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Organic foreign bodies of the skull base are an uncommon problem with the potential for serious morbidity that present complicated treatment dilemmas best managed by a multidisciplinary approach. A 58-year-old male presented to the emergency department with fevers and mental status changes and was found to have bacterial meningitis. Computed tomography of the sinuses revealed two adjacent defects of the ethmoid roof with associated soft tissue density concerning for an encephalocele. He had a remote history of a penetrating left maxilla injury with a stick 13 years earlier. An attempted endoscopic repair of the defects revealed a pulsating splinter of wood emanating from the ethmoid roof defect. Neurosurgery and infectious disease were consulted and several wood fragments were removed endoscopically from the intracranial space. The skull base defects were closed using a septal cartilage underlay and free mucosal overlay graft. The patient has done well in follow-up with no evidence of cerebrospinal fluid leak. Organic foreign bodies from skull base trauma can have a delayed presentation and require a multidisciplinary team approach. In the appropriate setting endoscopic removal is a minimally morbid option.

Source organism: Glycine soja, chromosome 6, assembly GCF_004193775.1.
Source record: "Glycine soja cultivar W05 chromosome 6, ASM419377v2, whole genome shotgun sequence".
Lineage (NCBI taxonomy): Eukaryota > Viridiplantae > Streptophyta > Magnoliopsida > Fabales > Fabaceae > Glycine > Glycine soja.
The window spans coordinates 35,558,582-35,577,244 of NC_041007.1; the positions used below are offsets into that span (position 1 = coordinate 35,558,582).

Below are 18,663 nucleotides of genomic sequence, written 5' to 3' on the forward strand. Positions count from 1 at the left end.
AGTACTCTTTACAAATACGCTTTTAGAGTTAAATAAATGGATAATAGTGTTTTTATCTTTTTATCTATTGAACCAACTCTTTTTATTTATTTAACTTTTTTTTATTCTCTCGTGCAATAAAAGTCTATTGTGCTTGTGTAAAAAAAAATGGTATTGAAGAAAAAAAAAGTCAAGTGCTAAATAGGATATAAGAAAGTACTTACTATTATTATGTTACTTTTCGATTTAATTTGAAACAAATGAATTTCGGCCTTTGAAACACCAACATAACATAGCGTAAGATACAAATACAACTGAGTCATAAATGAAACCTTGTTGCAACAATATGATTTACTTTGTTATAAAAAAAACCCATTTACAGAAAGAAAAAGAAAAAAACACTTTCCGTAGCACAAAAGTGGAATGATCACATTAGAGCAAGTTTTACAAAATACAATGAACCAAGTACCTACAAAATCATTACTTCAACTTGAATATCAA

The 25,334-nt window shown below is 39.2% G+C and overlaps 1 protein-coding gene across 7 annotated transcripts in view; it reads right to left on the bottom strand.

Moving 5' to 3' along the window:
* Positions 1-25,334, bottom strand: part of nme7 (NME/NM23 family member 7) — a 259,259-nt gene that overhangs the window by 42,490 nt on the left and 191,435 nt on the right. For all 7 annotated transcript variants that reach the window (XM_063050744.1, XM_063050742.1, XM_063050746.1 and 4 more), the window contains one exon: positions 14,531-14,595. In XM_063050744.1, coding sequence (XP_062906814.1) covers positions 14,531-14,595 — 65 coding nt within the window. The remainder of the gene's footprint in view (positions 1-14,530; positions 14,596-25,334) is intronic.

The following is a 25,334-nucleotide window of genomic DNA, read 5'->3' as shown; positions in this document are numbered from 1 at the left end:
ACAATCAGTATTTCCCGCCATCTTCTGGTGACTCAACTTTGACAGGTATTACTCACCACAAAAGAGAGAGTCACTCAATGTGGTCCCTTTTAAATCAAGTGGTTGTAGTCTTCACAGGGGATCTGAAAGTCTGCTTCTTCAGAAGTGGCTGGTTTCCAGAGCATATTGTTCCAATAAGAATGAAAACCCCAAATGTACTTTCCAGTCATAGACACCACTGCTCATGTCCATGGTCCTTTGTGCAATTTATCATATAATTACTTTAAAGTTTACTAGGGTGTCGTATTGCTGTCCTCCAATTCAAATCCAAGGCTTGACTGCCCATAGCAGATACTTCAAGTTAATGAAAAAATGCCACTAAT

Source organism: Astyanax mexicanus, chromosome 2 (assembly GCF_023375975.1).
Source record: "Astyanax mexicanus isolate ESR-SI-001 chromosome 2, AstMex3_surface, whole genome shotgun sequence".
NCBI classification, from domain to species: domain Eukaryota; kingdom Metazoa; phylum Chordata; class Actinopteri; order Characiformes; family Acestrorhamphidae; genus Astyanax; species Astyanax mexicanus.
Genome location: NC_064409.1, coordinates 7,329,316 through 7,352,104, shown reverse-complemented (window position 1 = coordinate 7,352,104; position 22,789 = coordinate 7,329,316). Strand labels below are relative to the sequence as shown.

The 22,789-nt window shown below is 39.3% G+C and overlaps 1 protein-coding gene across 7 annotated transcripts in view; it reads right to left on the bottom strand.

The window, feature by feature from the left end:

Traumatic injury to the skull base can present unique diagnostic and therapeutic challenges. The emergence of advanced endoscopic techniques has expanded the otolaryngologist's role in treating lesions of the skull base. The endoscopic repair of skull base defects and cerebrospinal fluid (CSF) leaks has been demonstrated to have superior efficacy and decreased morbidity in comparison to open craniotomy approaches.1 The traditional approach for removal of an intracranial foreign body is through an open craniotomy, but in select cases both endoscopic transcranial2 and endonasal endoscopic approaches have been described.3,4,5 We present an interesting case of a man with meningitis in the setting of a remote history of maxillofacial and skull base trauma who was found to have two defects of the ethmoid roof and an intracranial foreign body. A discussion of the multidisciplinary evaluation and endoscopic approach to this problem is provided.